This is one of my personal favorite Rumbles of all-time. Throughout the entire match there was a potential winner in the ring. In my mind, that is what sets the Rumbles apart. When you have 20 JTTS in the ring, and then 10 stars, what’s the point in sitting through the first 40 minutes of the match? Unfortunately, we pick up with Hulk Hogan’s entrance at number 25. Without seeing the entire match, you miss out on a lot of fun interaction between Savage, DiBiase, and Dusty. Either way, we do get to see the first encounter between Hogan and The Ultimate Warrior. At the time this was to 1990 what Bret-Shawn being the only two men left in the 1996 Rumble would have been, or Austin-Rock in 1999. Of course those two scenarios never happened, but this one did. Nothing earth shattering happened between the two of them. They did the usual criss-cross for no apparent reason spot culminating with a double clothesline. Theoretically, having a really strong heel come out as Hogan and Warrior were both down would have been pretty cool. Instead we got The Barbarian, who was followed by Rick Rude. I would have swapped the two.
The other memorable event from this match was the finish with Hogan and Mr. Perfect. Originally it was thought that Perfect should go over and if he did he probably would have went on to become the WWF Champion down the road. Hogan decided to make a power play and get himself to win the match. Although Hogan was the most over star in the company, was it really necessary for the WWF Champion to also win the Royal Rumble? At this time the winner did not go on to the WrestleMania main event, so giving Perfect a cut of the spotlight wouldn’t have been too big of a deal. The match ends with Hogan getting up in less than one second after the Perfectplex. Tony Schiavone and many people on the internet have criticized Perfect for using that move since it results in a nearfall. Did it ever cross any of these people’s minds that maybe the Perfectplex could be used to weaken, or revive Hogan in this case. Big deal if it *could* result in a pin, it’s not like Hogan would have stayed down for a one count anyway. This little snippet of the match was alright and featured two pretty famous altercations, but I would definitely suggest you hunt down this match in its entirety. You won’t be disappointed, as it is light years ahead of most of the Rumbles we have been getting over the past decade.
Hulk Hogan vs. Mr. Perfect (5:59) ~ Saturday Night’s Main Event 90.04.28
This match demonstrates just how much of an enigma Hulk Hogan was. How many faces have you seen dominate their matches like Hogan did in his heyday? Generally isn’t it the heel who brutalizes his opponent outside the ring by cheating and whipping them into the ringpost? The fact that people could cheer such a blatant cheater is unbelievable. Then you have Jesse Ventura and Vince McMahon on commentary. During the Hogan matches, it almost like they switch roles. Jesse starts pointing out all the obstructions of justice committed by Hogan and Vince would be blind to all of it. That aspect of Hulk Hogan has always fascinated me. I mean I understand turnabout is fair play just as well as anybody, but more often than not it was Hogan who initiated the breaking of the rules.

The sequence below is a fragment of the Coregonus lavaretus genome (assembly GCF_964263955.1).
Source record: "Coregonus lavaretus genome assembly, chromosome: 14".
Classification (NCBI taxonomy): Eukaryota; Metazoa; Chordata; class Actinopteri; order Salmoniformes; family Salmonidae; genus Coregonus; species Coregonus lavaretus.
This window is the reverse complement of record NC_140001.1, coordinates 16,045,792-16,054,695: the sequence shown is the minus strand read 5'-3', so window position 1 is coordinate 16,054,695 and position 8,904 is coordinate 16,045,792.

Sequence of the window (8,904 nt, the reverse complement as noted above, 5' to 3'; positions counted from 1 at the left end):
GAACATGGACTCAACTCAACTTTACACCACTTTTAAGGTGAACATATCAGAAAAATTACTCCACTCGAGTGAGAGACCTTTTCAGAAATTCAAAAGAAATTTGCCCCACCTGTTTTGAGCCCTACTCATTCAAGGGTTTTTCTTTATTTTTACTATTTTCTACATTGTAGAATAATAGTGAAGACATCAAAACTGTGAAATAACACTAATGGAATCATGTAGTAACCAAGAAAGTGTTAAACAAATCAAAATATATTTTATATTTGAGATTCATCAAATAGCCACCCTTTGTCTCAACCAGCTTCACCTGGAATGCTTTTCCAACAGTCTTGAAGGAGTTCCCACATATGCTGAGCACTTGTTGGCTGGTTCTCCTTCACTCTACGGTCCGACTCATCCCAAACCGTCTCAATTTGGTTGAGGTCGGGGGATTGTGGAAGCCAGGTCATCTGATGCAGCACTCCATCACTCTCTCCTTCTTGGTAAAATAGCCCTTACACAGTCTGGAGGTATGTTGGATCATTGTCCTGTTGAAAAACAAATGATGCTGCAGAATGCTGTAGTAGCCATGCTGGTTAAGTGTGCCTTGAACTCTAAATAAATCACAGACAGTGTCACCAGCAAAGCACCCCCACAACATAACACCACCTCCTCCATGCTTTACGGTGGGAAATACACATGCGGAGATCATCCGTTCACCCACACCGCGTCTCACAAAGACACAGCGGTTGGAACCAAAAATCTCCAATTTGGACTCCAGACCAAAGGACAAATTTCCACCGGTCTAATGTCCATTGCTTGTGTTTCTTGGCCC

This match was quite fact paced and fun to watch. Seeing Lanny Poffo prance around the ring in his Genius getup was quite disturbing, yet equally funny. It kind of sucked that they went to commercial just as Perfect took the offense and then returned with Hogan kicking out of the Perfectplex. When against a smaller skilled wrestler, Hogan generally produced decent matches, as he is carriable when he has a good athlete to work with.
WWE Title: Undertaker vs. Hulk Hogan (13:10) ~ Tuesday in Texas
The Tuesday in Texas PPV was the WWF’s way of testing the PPV market. They wanted to see if fans would be willing to buy shows on a more regular basis than four times a year. Apparently the results weren’t all that reassuring since it wasn’t until June of 1993 that another PPV was added to the annual lineup. About one week earlier Taker beat Hogan thanks to interference from Ric Flair at the Survivor Series. From a wrestling standpoint this match was mostly just choking. However I liked the whole “Unstoppable Force meets the Unmovable Object” story they had going. The match is relatively easy to watch because it became readily apparent that Hulk Hogan was trying everything in his power, but the Taker wouldn’t budge. Unlike Hogan’s matches with Studd, Andre, or Bundy, Taker was still pretty spry in 1991 and he used his gimmick to his advantage. Whoever thought of his mechanical sit up after every time he fell to the mat was pure genius. Obviously I’m talking about the original idea, not just implementing it in this match.